Prince Muse Jill Jones on Dance Mantras and Being Banned from MTV

Almost 30 years after releasing her debut album and having a music video banned from MTV, former Prince collaborator Jill Jones has just released a new song called “Forbidden Love” from her album I AM, now available on iTunes.

Jill sung backup for Prince and Teena Marie and has released music consistently since 1987. We caught up with Jill about her days as part of Prince’s Paisley Park fam, her new musical direction, and her thoughts on the pop stars of today.

Jill’s last few albums were more “more folk or dreamscape,” she said, but after remarrying, she was feeling more joyful and started meditating and practicing yoga. Then, she got back to her dance roots.

“All these little things came into place and I only wanted to try to keep items and things and people around that made me smile,” she said.

So she wanted to make more empowering and happy music. But she gravitated to dance because girly pop “never really sticks” for her. In fact, the first song she ever recorded with Prince as a teenager was a pop song called “Boom Boom” that never saw the light of day.

“[Prince] listened and said, ‘I don’t know,'” she said. “I said, ‘I don’t know either. I don’t think it’s really me.'”

So they took those songs off her debut album.

“It’s like a bad blood transfusion or something,” she said. “Something was disingenuous.”

The music Jones did release on that album was always bigger in Europe, though — and she attributes this to MTV’s banning of her first video in America.

“It got banned from MTV because they said it was too sexy,” she said. “Years later, talking to my friends, [I realized] it was a political thing. Prince wouldn’t play a show for MTV and they started to give him the squeeze.”

This kind of give-and-take was commonplace in the music industry back then. But lucky for Jill, European clubs have always been into her music.

“I think the culture [in Europe] lends itself to having more quality time, more downtime to go away to the Mediterranean for six weeks for a holiday,” she said, explaining why dance music is so popular in Europe. “It’s not as stressful. If you’re in Ibiza, you’ll see even older people walking into [clubs]. They want to know. They stay curious.”

So when it came time for her to make a more triumphant-sounding album thanks to her personal fulfillment in life, she returned to dance.

“Dance song are like mantras in an odd way,” she said. “Whatever you constantly tell yourself, that’s your mantra.”

As for today’s pop music, Jill says the most surprising thing is that “kids from Disney and Nickelodeon are running it.”

“It’s like, go back to school,” she said. “You’d be far more interesting. Take some time, go back to school, then come back.”

Instead, Jill see these artists as “scrambling and crawling and clinging to something that maybe be over,” she said. And thanks to social media, these pop stars are being overexposed.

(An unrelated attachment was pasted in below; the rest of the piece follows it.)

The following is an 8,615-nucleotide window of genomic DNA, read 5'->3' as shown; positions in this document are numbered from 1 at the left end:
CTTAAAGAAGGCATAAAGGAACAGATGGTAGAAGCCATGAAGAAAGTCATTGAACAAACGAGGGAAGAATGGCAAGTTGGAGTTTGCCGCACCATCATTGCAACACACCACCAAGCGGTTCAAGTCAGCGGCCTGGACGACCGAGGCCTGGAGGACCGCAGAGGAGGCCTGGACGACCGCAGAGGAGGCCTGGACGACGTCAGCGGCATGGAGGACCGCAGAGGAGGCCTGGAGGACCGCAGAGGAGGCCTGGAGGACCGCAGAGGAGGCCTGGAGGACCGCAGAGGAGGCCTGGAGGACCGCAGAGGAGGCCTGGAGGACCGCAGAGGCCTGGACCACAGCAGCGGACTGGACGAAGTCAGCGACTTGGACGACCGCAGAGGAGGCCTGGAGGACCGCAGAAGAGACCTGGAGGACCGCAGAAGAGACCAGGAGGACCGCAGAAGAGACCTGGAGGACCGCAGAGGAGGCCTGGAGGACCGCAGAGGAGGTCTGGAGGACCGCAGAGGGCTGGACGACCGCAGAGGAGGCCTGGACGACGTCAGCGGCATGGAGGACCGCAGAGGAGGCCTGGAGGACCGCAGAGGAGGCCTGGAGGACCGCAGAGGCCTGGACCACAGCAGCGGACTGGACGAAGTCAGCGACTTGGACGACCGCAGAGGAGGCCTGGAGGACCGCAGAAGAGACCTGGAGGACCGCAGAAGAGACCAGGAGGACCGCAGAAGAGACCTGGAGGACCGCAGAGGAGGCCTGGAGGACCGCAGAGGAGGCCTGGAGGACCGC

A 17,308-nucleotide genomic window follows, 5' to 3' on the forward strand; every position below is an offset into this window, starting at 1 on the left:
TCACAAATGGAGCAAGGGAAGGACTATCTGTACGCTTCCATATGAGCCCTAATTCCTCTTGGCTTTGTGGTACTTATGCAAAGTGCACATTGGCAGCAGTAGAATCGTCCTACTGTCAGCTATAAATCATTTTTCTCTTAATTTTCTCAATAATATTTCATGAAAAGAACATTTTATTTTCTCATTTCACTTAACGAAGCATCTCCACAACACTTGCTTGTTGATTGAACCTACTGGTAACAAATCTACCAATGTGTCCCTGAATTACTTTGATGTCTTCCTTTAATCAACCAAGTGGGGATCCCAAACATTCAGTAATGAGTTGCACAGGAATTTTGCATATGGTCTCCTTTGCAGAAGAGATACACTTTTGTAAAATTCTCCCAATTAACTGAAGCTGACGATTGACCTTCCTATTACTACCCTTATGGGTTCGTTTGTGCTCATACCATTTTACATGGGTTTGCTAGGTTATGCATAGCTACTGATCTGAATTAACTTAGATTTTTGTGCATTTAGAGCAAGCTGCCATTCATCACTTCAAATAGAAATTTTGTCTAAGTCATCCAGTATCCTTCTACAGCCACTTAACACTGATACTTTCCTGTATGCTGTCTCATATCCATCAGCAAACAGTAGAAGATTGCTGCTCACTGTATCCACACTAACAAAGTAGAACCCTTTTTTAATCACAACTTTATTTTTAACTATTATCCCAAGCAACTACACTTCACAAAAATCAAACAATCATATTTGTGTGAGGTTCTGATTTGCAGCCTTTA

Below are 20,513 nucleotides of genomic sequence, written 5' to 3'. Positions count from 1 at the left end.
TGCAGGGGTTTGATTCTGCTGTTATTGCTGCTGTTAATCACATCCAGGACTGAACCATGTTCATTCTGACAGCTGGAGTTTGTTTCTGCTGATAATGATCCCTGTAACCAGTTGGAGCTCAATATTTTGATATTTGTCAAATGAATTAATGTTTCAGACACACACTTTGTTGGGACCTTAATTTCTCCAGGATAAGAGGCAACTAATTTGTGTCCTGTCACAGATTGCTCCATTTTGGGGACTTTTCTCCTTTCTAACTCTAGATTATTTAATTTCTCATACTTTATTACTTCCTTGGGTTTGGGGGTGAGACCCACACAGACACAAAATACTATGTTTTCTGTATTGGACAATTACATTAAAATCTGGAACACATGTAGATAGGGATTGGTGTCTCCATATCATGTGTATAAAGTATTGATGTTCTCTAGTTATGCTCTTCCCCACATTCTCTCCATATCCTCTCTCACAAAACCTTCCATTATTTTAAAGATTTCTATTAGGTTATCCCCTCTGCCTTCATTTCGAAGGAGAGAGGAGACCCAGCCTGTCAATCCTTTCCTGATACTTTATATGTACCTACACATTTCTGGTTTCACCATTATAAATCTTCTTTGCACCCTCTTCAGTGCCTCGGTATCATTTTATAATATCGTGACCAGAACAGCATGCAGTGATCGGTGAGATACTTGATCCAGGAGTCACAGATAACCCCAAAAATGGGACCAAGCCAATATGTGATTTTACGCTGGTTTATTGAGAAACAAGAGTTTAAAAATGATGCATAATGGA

“It’s like a Polaroid,” she said. “The old Polaroids — with too much overexposure, it fades away and burns out.”

With many young pop stars, there unfortunately could be a result of “soon ripe, soon rotten,” she said.

“There has to be some type of pacing,” she said.


She’s not trying to slag off our entire generation, though — she acknowledges that the great talent isn’t getting enough exposure.

“My generation is responsible for it,” she said. “They’re not doing a good job to find those young people and bring them to the forefront. There are some music heads I’m friends with who are running things now and I’m like, ‘Are you kidding me?’ They’ve sold out.”

“It’s mind-boggling from an artistic point of view,” she continued. “[All of the music] sadly turns back to ‘I don’t have any money, I want more money, I have to get more money.’ The music has become really safe. In the indie arena, I think we have stronger girls saying a lot.”

She points to Haim and FKA Twigs as artists who are making bigger statements with their music. Bigger pop stars, though, are “like Bratz dolls,” she said. “They’re your toys until you get rid of them.”

“How long will you guys hold some of these people’s hands and when are you guys going to drop them?” she said. “It’s all in your hands. Your generation, what you do for a living is so vastly different from these women who are performing. How long can it stay interesting?”

Jill also feels for the younger stars, because when she was most active in the 80s and 90s, there wasn’t as much scrutiny on popular artists.

“You’d never know something about Diana Ross,” she said. “Everything was handled so properly. The image stayed as an image and you could love them forever. I can always love Marilyn Monroe — but did I follow her every day when she was bugging about Joe DiMaggio? Maybe I would’ve thought she was a mess. Or maybe not. I get to hold onto these stars I adored because I didn’t see so much of them. Now, you see someone do something stupid and you think, ‘Well, she brought it on herself.'”

Listen to Jill’s new song “Forbidden Love” from her new album I AM below.

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